The GenCorr correlation was run with a population of 9,000 individual solutions. Each solution represents one possible position for a matched record on a basic reference time scale. The mean Euclidean distance between the records was used as a heuristic function for the genetic algorithm. The procedure was terminated after 320 algorithm cycles, when further improvements in the optimization became insignificant in scale (Pawlak and Hercman, 2016).

The confidence band estimated for the correlation results considers the uncertainty of the reference curve and the alignment uncertainty. At the initial stage of the population creation, a Monte Carlo method is used to randomize the age of the points from the reference curve. Those points are randomized from a normal distribution, which describes their uncertainty, in the range of 2σ. In the next step, different individuals, of correlated record, are aligned to different individuals of reference curve. Finally, based on the population of results a confidence band for the correlation results can be estimated and it includes reference curve error and alignment error.

The reference records used for OIS correlation in described examples are the marine stack records and Greenland ice core records. Their chronology was built based on independent age benchmarks and orbital tuning of δ18O records (Lisicki and Raymo 2005). For the purpose of the correlation procedure, we assumed 2.5% error for the used reference records (Lisicki and Raymo 2005). The error of the whole correlation procedure result was estimated based on the Monte Carlo method, taking into account the reference and studied record errors, chronology benchmark errors and the correlation procedure error. The whole correlation procedure was repeated 40 times for every presented example. On the basis of the obtained set of results, the median (age-depth model) and its 2 σ error were estimated (Pawlak and Hercman, 2016).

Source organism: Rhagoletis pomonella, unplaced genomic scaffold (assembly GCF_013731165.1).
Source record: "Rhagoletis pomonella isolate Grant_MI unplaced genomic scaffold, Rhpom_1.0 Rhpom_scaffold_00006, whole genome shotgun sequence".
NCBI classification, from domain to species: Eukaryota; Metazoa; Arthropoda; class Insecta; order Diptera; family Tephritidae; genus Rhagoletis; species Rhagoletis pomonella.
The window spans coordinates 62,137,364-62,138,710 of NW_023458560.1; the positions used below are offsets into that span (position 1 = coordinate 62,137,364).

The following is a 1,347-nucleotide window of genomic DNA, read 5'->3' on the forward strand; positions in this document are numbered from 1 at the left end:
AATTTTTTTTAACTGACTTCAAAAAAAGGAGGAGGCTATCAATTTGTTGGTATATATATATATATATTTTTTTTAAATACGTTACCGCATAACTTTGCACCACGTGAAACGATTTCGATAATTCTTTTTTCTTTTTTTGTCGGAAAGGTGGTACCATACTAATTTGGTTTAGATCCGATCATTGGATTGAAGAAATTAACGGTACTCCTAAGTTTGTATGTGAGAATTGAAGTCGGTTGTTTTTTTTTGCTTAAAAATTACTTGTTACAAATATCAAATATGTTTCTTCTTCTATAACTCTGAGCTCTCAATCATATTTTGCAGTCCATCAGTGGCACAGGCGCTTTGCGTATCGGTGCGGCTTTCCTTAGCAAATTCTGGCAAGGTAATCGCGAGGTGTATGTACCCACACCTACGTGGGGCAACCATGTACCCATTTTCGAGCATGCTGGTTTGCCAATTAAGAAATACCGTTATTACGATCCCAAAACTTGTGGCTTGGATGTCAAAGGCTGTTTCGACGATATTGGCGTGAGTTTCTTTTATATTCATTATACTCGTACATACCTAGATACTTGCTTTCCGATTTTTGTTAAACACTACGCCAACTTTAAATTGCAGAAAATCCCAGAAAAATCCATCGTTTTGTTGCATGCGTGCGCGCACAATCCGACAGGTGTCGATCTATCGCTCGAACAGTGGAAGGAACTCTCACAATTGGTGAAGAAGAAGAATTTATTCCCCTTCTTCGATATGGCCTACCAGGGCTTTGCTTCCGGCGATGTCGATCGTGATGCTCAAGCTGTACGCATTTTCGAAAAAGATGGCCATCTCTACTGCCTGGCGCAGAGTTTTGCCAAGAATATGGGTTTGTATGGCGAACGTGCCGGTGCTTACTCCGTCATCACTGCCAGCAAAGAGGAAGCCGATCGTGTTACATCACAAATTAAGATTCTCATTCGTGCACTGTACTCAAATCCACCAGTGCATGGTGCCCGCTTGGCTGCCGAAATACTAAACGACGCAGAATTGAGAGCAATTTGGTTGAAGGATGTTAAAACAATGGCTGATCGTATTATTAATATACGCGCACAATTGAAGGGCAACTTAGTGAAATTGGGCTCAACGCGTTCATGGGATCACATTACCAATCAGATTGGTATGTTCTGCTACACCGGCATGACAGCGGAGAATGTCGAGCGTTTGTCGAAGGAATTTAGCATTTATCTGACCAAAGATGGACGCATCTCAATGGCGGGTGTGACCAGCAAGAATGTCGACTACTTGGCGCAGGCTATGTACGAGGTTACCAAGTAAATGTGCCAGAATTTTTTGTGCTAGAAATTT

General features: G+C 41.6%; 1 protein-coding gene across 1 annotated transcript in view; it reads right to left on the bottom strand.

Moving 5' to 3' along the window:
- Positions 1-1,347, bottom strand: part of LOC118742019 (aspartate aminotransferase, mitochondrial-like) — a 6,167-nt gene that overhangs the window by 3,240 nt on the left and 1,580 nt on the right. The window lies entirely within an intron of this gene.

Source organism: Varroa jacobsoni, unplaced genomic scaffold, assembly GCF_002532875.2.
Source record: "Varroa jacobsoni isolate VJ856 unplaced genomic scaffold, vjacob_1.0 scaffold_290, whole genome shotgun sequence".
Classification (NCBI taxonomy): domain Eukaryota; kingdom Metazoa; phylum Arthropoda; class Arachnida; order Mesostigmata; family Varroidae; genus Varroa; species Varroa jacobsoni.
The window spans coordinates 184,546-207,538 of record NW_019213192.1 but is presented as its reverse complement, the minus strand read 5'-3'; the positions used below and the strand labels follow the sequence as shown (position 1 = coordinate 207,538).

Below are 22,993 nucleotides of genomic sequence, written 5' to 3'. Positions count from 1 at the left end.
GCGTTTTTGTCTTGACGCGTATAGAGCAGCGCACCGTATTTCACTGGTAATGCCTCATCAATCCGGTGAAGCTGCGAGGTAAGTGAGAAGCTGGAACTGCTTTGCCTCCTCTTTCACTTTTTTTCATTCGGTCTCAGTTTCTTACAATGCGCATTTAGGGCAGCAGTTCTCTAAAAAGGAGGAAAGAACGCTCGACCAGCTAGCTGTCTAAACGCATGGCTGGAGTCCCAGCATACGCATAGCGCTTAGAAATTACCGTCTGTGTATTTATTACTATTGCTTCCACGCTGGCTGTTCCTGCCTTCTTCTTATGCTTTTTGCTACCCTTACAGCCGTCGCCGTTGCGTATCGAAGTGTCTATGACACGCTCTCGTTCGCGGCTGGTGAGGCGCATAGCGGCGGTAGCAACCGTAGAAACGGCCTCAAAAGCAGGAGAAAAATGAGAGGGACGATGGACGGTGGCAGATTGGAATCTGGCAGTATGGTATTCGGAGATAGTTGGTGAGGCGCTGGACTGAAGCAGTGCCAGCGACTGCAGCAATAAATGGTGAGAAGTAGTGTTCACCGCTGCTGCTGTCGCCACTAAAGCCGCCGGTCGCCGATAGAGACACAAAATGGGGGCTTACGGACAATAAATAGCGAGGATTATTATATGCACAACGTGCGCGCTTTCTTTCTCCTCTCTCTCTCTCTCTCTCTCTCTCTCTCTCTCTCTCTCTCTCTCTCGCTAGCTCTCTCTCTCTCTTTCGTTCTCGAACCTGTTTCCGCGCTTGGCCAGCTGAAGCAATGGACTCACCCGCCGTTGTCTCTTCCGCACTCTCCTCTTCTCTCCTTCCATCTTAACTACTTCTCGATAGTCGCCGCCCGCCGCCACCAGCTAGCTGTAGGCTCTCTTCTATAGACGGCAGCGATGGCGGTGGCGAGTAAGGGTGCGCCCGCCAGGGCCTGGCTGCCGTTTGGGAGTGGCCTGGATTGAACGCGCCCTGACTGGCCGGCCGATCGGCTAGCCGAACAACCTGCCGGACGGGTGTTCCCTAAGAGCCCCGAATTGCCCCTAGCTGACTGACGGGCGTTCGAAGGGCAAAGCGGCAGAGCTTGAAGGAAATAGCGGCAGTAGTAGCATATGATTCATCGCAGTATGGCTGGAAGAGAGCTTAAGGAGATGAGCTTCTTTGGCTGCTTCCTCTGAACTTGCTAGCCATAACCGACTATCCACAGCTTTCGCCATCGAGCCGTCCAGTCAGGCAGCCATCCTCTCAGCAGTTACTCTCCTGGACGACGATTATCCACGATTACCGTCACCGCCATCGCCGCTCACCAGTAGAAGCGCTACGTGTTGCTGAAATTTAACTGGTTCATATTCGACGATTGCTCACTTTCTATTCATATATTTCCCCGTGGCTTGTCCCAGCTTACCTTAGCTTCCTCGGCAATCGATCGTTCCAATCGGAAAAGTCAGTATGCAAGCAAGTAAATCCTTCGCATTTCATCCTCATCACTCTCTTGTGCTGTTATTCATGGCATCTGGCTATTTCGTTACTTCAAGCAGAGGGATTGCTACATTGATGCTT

Paleomagnetic analyses were completed in the Department of Palaeomagnetism, Institute of Geology of the Czech Academy of Sciences, Průhonice (Czech Republic). Samples were demagnetized by alternating field (AF) and/ or demagnetized thermally (TD). The AF demagnetization was carried out up to a field of 100 mT in 12–16 steps. A MAVACS apparatus (Příhoda et al., 1989) was used for the TD. The natural remnant magnetization (NRM) was measured with a JR–6A spinner magnetometer (Jelínek, 1966) and/or a 2G superconducting rock magnetometer with an incorporated AF unit. The magnetic susceptibility (MS) values were measured on KLY–2 (or KLY–3) kappa bridges and a KLF–4A automatic magnetic susceptibility meter (Jelínek, 1966, Jelínek, 1973). The multicomponent analysis technique of Kirschvink (1980) was applied to separate individual NRM components. The characteristic component (high field and/or high temperature) is stable and can be isolated in the AF and/or TD (approximately 15–80 mT, 350–540°C). Fisher statistics (1953) were employed for the calculation of the mean directions of the NRM components derived by the multicomponent analysis. The flowstones are characterized by very low to high NRM and MS values. The NRM intensities are between 0.2 and 523 mA.m-1, and the MS values are between -13 and 324 SI units. Applied PM methods, data interpretation and correlations were presented by Zupan Hajna et al., (2008), and a summary and synthesis of the results were presented by Häuselmann et al., (2015).